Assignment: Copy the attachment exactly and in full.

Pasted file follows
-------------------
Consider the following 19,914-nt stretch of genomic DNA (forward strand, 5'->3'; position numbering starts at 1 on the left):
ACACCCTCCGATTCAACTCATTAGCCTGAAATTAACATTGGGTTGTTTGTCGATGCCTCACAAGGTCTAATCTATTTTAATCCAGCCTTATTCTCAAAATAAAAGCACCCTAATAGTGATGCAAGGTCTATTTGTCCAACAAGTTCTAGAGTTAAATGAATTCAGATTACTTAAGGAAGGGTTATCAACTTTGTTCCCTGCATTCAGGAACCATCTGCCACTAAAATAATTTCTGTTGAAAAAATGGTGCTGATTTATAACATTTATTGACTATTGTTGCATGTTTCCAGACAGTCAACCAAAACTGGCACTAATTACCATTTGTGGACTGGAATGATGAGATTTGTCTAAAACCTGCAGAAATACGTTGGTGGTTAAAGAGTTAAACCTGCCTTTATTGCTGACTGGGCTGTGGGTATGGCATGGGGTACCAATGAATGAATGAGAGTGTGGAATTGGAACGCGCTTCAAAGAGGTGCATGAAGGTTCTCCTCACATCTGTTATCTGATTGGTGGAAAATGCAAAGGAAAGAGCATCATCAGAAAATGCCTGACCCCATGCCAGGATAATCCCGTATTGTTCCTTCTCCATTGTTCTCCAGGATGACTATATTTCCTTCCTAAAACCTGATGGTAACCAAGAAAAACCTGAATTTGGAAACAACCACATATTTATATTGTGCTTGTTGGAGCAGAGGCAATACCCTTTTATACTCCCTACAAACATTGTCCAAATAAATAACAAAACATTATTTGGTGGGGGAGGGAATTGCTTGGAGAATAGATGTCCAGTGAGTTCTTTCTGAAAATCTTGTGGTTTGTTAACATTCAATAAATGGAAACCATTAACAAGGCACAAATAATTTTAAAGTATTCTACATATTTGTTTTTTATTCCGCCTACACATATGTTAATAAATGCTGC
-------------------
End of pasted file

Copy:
Consider the following 19,914-nt stretch of genomic DNA (forward strand, 5'->3'; position numbering starts at 1 on the left):
ACACCCTCCGATTCAACTCATTAGCCTGAAATTAACATTGGGTTGTTTGTCGATGCCTCACAAGGTCTAATCTATTTTAATCCAGCCTTATTCTCAAAATAAAAGCACCCTAATAGTGATGCAAGGTCTATTTGTCCAACAAGTTCTAGAGTTAAATGAATTCAGATTACTTAAGGAAGGGTTATCAACTTTGTTCCCTGCATTCAGGAACCATCTGCCACTAAAATAATTTCTGTTGAAAAAATGGTGCTGATTTATAACATTTATTGACTATTGTTGCATGTTTCCAGACAGTCAACCAAAACTGGCACTAATTACCATTTGTGGACTGGAATGATGAGATTTGTCTAAAACCTGCAGAAATACGTTGGTGGTTAAAGAGTTAAACCTGCCTTTATTGCTGACTGGGCTGTGGGTATGGCATGGGGTACCAATGAATGAATGAGAGTGTGGAATTGGAACGCGCTTCAAAGAGGTGCATGAAGGTTCTCCTCACATCTGTTATCTGATTGGTGGAAAATGCAAAGGAAAGAGCATCATCAGAAAATGCCTGACCCCATGCCAGGATAATCCCGTATTGTTCCTTCTCCATTGTTCTCCAGGATGACTATATTTCCTTCCTAAAACCTGATGGTAACCAAGAAAAACCTGAATTTGGAAACAACCACATATTTATATTGTGCTTGTTGGAGCAGAGGCAATACCCTTTTATACTCCCTACAAACATTGTCCAAATAAATAACAAAACATTATTTGGTGGGGGAGGGAATTGCTTGGAGAATAGATGTCCAGTGAGTTCTTTCTGAAAATCTTGTGGTTTGTTAACATTCAATAAATGGAAACCATTAACAAGGCACAAATAATTTTAAAGTATTCTACATATTTGTTTTTTATTCCGCCTACACATATGTTAATAAATGCTGC